The Timeless Message of Ashes

COMMENTARY: The Church urges us every year at Lent, to remember that we are dust, and to remind ourselves what that means by doing bodily penance.

(photo: Unsplash)

It’s a strange way to start a holy season. Our foreheads are marked with ash, and we are reminded that we are dust and will soon return to dust.

In these post-Christian times, these words may seem off-putting, like something we would expect to hear at a secular “Celebration of Life” or in a pantheistic temple. Actually, they come from Genesis, addressed to our first parents immediately after their sin. The context helps a little, but it’s still potentially confusing.

Don’t we, as Christians, understand ourselves to be children of a Living God? Are we not destined for life everlasting? Why dwell on dust?

The dusty part of us is, of course, the physical body. God assembled it from the elements of this Earth, and it can collapse back into Earth in a remarkably short period of time.

Returning to dust isn’t the whole story of humankind, as we will be reminded some weeks hence. But the message of Ash Wednesday is still true: The physical body is part of what we are as human beings, and it’s corruptible and, indeed, already corrupted. That’s why the sacraments involve form and matter.

It’s why Jesus Christ was born as an infant and literally died on a cross.

It’s why the Church urges us, every year at Lent, to remember that we are dust and to remind ourselves what that means by doing bodily penance.

Fasting has always been the paradigmatic Lenten penance. In its most elemental form, that means giving up some food. That’s not to say that we shouldn’t do the other things: the media fasts, the Lenten devotions, the extra-special efforts not to carp at our co-workers or kids.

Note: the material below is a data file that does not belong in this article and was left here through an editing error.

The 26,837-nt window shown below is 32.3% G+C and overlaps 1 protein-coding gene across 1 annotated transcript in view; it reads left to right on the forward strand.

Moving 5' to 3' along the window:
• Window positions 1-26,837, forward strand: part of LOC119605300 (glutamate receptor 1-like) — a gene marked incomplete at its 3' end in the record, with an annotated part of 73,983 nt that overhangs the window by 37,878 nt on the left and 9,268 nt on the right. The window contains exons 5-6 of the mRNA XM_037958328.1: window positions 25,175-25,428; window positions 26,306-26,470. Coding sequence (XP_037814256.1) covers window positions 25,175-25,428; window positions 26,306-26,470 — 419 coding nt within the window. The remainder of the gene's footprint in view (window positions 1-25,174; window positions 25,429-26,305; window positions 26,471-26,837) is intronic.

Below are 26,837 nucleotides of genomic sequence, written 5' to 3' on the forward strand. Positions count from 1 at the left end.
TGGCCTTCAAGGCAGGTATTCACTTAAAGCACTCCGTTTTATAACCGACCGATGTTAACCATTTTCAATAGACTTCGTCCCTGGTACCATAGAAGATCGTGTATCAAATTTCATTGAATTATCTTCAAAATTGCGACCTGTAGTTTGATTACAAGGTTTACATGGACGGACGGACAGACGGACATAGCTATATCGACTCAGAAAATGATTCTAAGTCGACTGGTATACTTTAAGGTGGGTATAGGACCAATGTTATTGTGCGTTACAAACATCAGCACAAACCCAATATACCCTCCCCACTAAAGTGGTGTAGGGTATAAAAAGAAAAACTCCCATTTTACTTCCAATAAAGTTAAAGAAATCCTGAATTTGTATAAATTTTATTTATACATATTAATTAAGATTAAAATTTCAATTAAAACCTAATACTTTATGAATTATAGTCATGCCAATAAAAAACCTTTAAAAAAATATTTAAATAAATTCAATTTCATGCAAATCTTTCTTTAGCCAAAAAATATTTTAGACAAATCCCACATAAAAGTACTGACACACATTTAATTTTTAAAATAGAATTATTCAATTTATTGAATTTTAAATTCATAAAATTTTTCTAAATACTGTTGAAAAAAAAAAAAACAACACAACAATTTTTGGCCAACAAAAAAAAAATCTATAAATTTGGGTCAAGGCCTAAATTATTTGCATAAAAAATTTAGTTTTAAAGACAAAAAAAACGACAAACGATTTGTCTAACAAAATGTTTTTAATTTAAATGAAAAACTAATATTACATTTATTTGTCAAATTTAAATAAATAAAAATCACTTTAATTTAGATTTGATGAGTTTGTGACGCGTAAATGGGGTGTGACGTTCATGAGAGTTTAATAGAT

I always assign myself some (hated) spring cleaning and paper-sorting during Lent. Why not? It has to be done anyway, so I might as well do it in a properly penitential mood.

None of those things should replace the corporal penances, however. Don’t fool yourself into thinking that you, a sophisticated citizen of a modern liberal democracy, are somehow above those plebeian food fasts, able to focus instead on higher things.

Fasting is not some quaint vestige of a medieval, hair-shirt-and-torture-oriented time. It’s a mainstay of spiritual life for corporal creatures, the ones made of dust. That’s us.

If you don’t see the point of feeling hungry, or going without your daily smoothie or sweet roll, consider that this why-bother feeling is actually the basis of a pervasive modern predicament.

Living in a time of plenty, some of us find that we never have a good reason to say “No” to ourselves. This one cookie won’t turn me into a diabetic. This one glass of wine won’t make me into an alcoholic.

Fad diets are multiplying like rabbits nowadays, and one reason is just that we know we need to moderate in some way, but it’s hard to find principles on which to do it. Our appetites tell us to indulge, and the reasons not to indulge are often more abstract or obscure. Always saying “Yes” to our appetites is bad for our physical health, though. It turns out, it’s bad for our spiritual health, too.